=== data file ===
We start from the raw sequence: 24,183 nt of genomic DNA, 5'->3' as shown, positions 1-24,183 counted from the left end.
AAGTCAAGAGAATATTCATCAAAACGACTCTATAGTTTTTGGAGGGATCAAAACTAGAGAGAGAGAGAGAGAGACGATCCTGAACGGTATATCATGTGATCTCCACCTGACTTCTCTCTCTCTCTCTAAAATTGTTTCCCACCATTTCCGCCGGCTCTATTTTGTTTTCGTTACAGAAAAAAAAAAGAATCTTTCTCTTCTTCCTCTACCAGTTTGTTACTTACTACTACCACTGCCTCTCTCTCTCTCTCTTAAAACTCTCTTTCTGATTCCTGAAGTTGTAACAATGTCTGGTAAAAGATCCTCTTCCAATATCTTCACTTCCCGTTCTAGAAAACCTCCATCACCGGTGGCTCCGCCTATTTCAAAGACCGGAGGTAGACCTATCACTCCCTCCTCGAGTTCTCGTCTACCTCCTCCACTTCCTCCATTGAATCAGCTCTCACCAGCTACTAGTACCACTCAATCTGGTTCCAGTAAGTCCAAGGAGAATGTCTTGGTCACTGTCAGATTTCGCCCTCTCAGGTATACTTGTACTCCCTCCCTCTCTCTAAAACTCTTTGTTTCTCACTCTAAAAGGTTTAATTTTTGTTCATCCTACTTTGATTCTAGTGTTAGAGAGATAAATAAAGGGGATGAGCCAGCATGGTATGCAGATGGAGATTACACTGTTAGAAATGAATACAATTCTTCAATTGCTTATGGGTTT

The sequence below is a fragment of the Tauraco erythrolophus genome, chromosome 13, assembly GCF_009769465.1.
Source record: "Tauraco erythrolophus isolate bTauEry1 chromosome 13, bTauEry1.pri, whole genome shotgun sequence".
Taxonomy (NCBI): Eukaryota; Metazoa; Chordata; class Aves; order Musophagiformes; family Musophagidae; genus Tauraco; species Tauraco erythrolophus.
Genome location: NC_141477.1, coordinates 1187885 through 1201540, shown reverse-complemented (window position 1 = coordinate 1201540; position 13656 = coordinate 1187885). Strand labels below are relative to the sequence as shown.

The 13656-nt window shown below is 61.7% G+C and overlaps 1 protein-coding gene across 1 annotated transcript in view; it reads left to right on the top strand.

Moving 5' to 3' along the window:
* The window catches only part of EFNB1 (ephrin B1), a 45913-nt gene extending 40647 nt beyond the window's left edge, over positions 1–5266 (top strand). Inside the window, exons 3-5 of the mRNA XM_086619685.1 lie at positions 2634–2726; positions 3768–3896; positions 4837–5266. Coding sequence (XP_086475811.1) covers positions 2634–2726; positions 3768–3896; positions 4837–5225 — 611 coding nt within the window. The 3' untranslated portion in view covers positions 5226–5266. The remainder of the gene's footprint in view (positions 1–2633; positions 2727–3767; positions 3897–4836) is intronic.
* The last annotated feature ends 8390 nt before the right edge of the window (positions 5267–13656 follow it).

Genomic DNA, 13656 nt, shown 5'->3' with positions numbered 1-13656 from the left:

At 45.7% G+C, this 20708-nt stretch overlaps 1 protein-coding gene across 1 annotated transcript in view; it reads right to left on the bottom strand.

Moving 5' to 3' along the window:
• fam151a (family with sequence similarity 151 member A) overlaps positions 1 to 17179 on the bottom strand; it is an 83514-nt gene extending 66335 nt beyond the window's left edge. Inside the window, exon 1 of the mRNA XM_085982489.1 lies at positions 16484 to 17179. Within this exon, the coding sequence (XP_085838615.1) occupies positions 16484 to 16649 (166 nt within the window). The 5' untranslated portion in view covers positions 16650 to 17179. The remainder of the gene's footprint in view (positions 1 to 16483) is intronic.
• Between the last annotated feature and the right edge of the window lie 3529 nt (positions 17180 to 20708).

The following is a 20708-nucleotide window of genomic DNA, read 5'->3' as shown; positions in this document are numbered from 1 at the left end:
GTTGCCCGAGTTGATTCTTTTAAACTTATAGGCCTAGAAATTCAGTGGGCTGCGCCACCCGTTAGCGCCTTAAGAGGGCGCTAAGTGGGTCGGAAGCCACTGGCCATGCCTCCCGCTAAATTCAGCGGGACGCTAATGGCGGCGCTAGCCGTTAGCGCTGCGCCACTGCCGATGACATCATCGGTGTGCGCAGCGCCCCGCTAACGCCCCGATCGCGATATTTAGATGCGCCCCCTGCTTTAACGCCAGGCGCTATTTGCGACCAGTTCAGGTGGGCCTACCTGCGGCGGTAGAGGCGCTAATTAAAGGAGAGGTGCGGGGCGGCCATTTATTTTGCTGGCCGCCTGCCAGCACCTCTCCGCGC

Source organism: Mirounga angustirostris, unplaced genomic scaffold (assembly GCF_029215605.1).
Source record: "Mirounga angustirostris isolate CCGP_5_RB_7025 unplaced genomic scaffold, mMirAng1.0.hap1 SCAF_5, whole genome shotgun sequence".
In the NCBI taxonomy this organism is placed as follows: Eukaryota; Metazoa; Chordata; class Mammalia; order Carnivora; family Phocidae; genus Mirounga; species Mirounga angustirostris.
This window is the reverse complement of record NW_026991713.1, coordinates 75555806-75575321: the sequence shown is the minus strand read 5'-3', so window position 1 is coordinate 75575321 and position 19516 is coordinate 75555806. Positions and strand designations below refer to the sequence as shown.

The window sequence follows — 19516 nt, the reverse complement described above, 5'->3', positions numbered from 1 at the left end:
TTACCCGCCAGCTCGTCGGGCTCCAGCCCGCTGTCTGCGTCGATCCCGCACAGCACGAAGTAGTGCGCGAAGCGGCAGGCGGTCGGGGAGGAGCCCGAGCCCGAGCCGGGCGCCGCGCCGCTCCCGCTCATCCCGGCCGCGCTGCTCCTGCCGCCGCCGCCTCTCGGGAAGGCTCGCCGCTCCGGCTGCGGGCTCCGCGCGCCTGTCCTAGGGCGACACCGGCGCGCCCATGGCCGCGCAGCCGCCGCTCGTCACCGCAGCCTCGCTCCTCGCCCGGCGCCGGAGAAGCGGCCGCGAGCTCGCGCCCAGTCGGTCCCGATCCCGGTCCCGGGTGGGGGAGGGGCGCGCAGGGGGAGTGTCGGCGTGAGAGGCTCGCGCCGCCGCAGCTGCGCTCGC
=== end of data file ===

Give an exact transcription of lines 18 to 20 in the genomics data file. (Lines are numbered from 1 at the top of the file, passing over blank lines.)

Source organism: Mirounga angustirostris, unplaced genomic scaffold (assembly GCF_029215605.1).
Source record: "Mirounga angustirostris isolate CCGP_5_RB_7025 unplaced genomic scaffold, mMirAng1.0.hap1 SCAF_5, whole genome shotgun sequence".
In the NCBI taxonomy this organism is placed as follows: Eukaryota; Metazoa; Chordata; class Mammalia; order Carnivora; family Phocidae; genus Mirounga; species Mirounga angustirostris.